A spokesperson for the Attorney-General’s department said the new measures would include a report online extremism tool and would see the Government work with the Australian Communication and Media Authority and others to get extremist propaganda removed from the internet.
The Government also plans to work with the states and territories to focus on prison radicalisation, whereby those behind bars are introduced to extremist views by their fellow inmates.
Dr Clarke Jones says Australians convicted of travelling to fight with IS should not be incarcerated in maximum security prisons, provided they have not committed serious acts of “barbaric” violence.
That may just further radicalise them, he says, suggesting a diversionary course with a focus on reform and rehabilitation — particularly if the offender is young — would be better.
“I disagree with the Government that they should be thrown into maximum security prison. And I say that on good grounds — I am probably the only one that has done empirical research in this area,” he says.
“I think the way we put [offenders] into Goulburn Supermax or Barwon Prison, it doesn’t leave much avenue for rehabilitation. So we need to revisit that because they will come out, and they will come out worse.
“The focus is on punishment, and with the political rhetoric that is going around at the moment I don’t think that’s likely to change in the short term.”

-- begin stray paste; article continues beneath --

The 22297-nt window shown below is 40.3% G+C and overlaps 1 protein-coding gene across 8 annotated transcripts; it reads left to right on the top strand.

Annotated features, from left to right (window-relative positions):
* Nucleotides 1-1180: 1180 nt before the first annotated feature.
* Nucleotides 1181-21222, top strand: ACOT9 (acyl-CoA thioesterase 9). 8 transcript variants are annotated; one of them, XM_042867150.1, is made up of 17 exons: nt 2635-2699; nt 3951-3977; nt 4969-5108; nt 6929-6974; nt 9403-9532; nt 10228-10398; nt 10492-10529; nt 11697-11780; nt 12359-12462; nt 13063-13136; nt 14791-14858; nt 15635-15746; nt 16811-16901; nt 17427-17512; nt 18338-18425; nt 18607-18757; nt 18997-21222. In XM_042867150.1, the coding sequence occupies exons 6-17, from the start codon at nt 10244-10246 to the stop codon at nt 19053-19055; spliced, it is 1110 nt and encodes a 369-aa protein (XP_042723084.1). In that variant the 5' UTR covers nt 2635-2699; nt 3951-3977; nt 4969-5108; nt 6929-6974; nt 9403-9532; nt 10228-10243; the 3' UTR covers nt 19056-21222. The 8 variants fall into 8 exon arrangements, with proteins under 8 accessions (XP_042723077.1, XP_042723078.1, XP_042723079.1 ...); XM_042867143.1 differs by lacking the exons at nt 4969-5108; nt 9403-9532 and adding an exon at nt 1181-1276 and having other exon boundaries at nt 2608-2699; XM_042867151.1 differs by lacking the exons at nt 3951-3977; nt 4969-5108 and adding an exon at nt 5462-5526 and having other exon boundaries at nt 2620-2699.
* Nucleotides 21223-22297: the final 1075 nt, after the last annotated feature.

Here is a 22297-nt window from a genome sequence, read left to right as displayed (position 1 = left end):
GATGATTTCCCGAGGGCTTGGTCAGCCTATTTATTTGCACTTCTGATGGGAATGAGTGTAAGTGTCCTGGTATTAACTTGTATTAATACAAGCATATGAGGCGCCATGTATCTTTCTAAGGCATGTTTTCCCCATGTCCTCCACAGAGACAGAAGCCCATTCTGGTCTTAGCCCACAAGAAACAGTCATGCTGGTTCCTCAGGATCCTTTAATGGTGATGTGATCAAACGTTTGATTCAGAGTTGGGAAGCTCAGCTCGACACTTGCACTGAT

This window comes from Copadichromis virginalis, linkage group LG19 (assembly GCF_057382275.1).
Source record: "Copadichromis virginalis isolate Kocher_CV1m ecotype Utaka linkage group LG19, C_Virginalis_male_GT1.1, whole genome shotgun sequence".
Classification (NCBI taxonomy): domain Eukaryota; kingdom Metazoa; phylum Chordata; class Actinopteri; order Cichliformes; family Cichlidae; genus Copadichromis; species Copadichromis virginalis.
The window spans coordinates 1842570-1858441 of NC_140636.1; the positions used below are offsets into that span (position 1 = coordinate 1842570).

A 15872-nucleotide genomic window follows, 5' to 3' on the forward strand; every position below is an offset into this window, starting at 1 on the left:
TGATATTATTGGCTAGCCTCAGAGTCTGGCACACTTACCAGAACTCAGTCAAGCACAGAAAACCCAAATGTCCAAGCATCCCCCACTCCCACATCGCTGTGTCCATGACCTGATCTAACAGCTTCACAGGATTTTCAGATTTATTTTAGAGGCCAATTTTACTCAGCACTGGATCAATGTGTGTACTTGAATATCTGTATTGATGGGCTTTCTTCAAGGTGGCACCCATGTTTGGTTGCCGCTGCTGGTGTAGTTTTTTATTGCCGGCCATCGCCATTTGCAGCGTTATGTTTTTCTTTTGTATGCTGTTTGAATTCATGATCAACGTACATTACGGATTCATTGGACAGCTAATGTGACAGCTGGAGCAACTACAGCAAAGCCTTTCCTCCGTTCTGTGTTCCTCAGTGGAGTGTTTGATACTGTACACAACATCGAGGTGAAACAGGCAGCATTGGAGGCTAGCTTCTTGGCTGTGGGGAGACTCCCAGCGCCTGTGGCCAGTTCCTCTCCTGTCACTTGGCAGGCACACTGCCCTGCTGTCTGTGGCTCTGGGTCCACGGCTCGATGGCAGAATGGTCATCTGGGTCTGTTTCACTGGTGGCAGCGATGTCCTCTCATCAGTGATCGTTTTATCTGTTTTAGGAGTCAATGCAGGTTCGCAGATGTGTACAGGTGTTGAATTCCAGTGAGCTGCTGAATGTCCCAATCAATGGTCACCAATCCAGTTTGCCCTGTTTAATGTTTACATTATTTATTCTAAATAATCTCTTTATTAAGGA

The former terrorism suspect
Zaky Mallah, 31, says he knows how these young Australians being drawn to the Middle East are feeling.
As a disaffected 19-year-old, he filmed a video of himself authorities said contained threats to carry out an attack on government offices in Sydney and was charged under counter-terrorism laws.
He was kept in Goulbourn Supermax for two years before being acquitted and now regularly meets with government and ASIO officials to offer his insight.
“I had my passport refused by ASIO back in 2002 … I was very angry, very emotional,” he says.
“Lucky I didn’t become a lone wolf. I was a very, very passionate, angry young man because my freedom was taken away.”
Mr Mallah, from Parramatta, says one of the reasons young men find IS attractive is because it is a “war machine”.
“People love guns, they love armies, they love tanks … it’s like a game,” he says.
“Except that this is a reality now. It’s no longer PlayStation or Xbox now – this is now the real thing.”
Mr Mallah says trying convince a young person on the path to radicalisation that going to Syria to fight for IS is a bad idea is extremely difficult.
“In our faith, the caliphate must be established,” he says, referring to Sunni Islam.
“Now, I am a big believer in the Muslim caliphate [being] established, after the Ottoman empire, however I don’t believe that the caliphate of ISIS is a legitimate one.”